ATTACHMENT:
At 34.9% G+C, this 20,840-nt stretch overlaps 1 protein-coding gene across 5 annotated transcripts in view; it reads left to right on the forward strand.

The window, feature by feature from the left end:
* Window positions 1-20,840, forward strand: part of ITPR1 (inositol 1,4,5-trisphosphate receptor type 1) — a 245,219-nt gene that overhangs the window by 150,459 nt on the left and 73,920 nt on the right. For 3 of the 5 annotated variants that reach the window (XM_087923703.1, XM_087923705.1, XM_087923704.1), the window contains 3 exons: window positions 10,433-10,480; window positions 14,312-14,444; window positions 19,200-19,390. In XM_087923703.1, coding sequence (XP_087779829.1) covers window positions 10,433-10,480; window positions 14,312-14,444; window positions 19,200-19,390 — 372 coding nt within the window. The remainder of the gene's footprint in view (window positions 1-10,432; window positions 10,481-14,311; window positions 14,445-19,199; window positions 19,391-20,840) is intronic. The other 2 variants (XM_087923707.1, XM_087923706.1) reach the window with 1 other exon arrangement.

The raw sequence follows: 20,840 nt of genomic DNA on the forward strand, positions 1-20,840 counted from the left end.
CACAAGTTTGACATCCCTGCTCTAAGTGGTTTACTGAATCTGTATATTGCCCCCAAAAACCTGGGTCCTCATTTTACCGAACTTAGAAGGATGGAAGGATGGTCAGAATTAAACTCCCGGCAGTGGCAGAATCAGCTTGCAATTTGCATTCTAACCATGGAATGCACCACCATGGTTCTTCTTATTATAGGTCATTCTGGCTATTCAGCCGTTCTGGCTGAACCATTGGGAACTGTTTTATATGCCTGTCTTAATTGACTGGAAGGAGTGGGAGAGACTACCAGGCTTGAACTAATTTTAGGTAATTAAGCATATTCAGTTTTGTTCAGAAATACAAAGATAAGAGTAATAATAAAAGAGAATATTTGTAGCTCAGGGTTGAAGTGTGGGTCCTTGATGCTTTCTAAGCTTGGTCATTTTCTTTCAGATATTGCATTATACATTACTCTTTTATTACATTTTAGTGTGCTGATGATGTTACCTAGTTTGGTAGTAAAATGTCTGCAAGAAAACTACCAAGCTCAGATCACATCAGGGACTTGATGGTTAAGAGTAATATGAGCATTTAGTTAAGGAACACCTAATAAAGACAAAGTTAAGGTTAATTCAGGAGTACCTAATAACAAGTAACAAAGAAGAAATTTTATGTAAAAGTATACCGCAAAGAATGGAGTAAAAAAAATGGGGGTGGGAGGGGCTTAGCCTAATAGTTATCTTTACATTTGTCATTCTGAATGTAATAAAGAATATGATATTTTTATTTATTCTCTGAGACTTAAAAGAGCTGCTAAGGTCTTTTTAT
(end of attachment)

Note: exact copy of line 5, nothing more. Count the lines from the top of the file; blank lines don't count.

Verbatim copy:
CACAAGTTTGACATCCCTGCTCTAAGTGGTTTACTGAATCTGTATATTGCCCCCAAAAACCTGGGTCCTCATTTTACCGAACTTAGAAGGATGGAAGGATGGTCAGAATTAAACTCCCGGCAGTGGCAGAATCAGCTTGCAATTTGCATTCTAACCATGGAATGCACCACCATGGTTCTTCTTATTATAGGTCATTCTGGCTATTCAGCCGTTCTGGCTGAACCATTGGGAACTGTTTTATATGCCTGTCTTAATTGACTGGAAGGAGTGGGAGAGACTACCAGGCTTGAACTAATTTTAGGTAATTAAGCATATTCAGTTTTGTTCAGAAATACAAAGATAAGAGTAATAATAAAAGAGAATATTTGTAGCTCAGGGTTGAAGTGTGGGTCCTTGATGCTTTCTAAGCTTGGTCATTTTCTTTCAGATATTGCATTATACATTACTCTTTTATTACATTTTAGTGTGCTGATGATGTTACCTAGTTTGGTAGTAAAATGTCTGCAAGAAAACTACCAAGCTCAGATCACATCAGGGACTTGATGGTTAAGAGTAATATGAGCATTTAGTTAAGGAACACCTAATAAAGACAAAGTTAAGGTTAATTCAGGAGTACCTAATAACAAGTAACAAAGAAGAAATTTTATGTAAAAGTATACCGCAAAGAATGGAGTAAAAAAAATGGGGGTGGGAGGGGCTTAGCCTAATAGTTATCTTTACATTTGTCATTCTGAATGTAATAAAGAATATGATATTTTTATTTATTCTCTGAGACTTAAAAGAGCTGCTAAGGTCTTTTTAT